IAN PHILP “NOG” PEARCE, AM
Born Hobart 22 November 1921
Died Hobart 8 November 2012
Another iconic figure in Australian jazz has died. Legendary Tasmanian jazz musican, Ian Pearce died in the Royal Hobart Hospital on 8 November 2012 a few days short of his 91st birthday.
During a career spanning more than seven decades, Ian Pearce’s contribution to Tasmanian and Australian jazz is recognised by the many musicians who played with him, or were mentored or assisted by him, and by the audiences who delighted in his playing. It was also recognised through the award of Member of the Order of Australia in 1995 for service to jazz music.Ian studied piano as a child, but discovered jazz through records and the radio in the mid 1930s with his brother Cedric (who played drums) and neighbour Tom Pickering (clarinet). He took up trumpet in 1936 and the quartet formed the Barrelhouse Four with pianist Rex Green. This group produced its first record in 1946, and with several name and personnel changes went on to record further albums, play at countless concerts and dances, as well as regularly play for ABC broadcasts.
After Army service the group resumed playing in 1946. In 1947 Ian moved to Melbourne to study at the conservatorium, became a member of the local jazz scene and swapped trumpet for trombone. He worked with the Tony Newstead and the Bell bands as needed, and recorded with the Bells in 1948.
In September 1949 Tom Pickering’s Good Time Music recorded “Doctor Blues“. Lineup was; Col Wells, trumpet; Ian Pearce, trombone; Tom Pickering, clarinet & tenor sax; Keith Stackhouse, piano; Geoff Sweeney, guitar; Ced Pearce, drums. Click on the song title to hear this track.
In 1950, like many other young musicians, he sailed for the UK, where he worked with various bands, including Mick Mulligan’s Magnolia Jazz Band of colourful repute. (see George Melly’s autobiography of the period, Owning Up.)
Returning to Hobart in 1955, Ian was reunited with Tom Pickering and co-led the Pearce-Pickering band (1956-mid 90s). A series of CDs, published by Swaggie Records and available from the Victorian Jazz Archive shop, records the output of this collaboration.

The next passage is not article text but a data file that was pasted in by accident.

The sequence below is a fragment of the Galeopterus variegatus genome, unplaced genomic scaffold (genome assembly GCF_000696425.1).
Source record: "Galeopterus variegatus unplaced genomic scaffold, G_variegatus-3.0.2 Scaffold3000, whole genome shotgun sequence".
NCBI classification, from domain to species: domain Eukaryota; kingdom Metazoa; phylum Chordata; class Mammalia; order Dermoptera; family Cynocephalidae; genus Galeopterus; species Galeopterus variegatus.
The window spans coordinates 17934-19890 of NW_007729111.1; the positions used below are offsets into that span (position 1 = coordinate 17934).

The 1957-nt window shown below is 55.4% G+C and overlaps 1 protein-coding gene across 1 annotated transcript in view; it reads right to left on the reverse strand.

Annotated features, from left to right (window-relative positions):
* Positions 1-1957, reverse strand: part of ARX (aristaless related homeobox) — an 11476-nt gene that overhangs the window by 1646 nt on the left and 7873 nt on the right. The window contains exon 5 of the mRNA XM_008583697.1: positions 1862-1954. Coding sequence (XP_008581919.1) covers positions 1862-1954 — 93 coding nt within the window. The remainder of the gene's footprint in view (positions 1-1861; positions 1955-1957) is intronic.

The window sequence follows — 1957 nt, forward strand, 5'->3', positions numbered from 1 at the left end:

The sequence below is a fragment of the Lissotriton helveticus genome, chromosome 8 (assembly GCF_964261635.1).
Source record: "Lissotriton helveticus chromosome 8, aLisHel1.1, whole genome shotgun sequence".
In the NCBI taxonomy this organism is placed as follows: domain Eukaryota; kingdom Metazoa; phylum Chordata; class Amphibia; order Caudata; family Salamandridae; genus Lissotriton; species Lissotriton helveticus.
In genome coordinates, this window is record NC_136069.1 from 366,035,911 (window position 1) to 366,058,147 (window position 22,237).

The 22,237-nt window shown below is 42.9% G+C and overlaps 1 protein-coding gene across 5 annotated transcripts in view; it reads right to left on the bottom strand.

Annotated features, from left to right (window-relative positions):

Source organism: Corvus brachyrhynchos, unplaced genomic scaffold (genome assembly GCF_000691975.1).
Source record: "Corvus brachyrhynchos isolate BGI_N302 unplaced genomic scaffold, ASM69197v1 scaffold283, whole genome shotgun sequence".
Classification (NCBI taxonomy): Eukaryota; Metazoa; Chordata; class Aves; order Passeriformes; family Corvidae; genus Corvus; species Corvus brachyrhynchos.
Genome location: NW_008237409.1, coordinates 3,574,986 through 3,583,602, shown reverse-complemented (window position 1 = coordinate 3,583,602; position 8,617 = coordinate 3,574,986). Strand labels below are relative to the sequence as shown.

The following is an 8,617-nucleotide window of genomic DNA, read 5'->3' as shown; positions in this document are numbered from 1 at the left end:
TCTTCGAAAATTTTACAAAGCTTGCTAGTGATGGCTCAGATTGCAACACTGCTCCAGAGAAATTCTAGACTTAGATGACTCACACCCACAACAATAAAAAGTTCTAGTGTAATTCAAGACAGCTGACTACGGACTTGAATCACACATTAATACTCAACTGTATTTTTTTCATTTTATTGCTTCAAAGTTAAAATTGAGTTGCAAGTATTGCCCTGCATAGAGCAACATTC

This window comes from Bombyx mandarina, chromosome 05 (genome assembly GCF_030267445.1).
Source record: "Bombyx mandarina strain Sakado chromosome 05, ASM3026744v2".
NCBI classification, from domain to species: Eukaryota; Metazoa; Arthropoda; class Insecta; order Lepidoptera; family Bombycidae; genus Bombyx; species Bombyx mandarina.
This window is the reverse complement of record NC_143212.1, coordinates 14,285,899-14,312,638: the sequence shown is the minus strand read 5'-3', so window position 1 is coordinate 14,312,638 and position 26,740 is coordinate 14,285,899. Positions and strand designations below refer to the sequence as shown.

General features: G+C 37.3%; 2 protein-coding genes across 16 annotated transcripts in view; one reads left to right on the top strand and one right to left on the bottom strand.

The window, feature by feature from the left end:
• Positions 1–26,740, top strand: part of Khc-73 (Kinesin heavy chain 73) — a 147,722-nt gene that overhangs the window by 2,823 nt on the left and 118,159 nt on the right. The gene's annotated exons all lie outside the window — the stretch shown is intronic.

During this period he was involved with various Australian Jazz Convention and other jazz committees, became a mentor to young musicians and recorded regularly.
When not involved in jazz, Cedric and Ian took over another Tasmanian icon, Fullers Bookshop, which they ran from 1961 to 1980 when Cedric’s ill health forced them to give up the enterprise.
Ian remained musically active into his 90th year providing joy to himself, his fellow musicians and the jazz public.
Here he celebrates his 80th birthday at Wrest Point Casino, Hobart with his
quartet, (consisting of Ian on piano, Paul Martin on reeds, Ken Martin on Bass and vocals and Michael Colrain on drums and vocals).
HIS 90th birthday party was a great occasion with guest musicians including, amongst others, Bob Barnard and Paul Furniss flying in to perform with Ian in a concert at the University of Tasmania’s Stanley Burbury Theatre. The concert was of course sold out.
Throughout his 70-plus years as a musician, he entertained nationally and internationally. To those who knew him, he was truly a gentleman who was dearly loved and admired. Farewell Ian Pearce. A life well-lived!
The funeral will be held on Thursday 15th November at 3pm at Turnbulls Funeral Home, Letitia St, North Hobart. Messages may be sent by email to firstname.lastname@example.org
(Thanks to Bill Haesler for providing some of the text for this piece)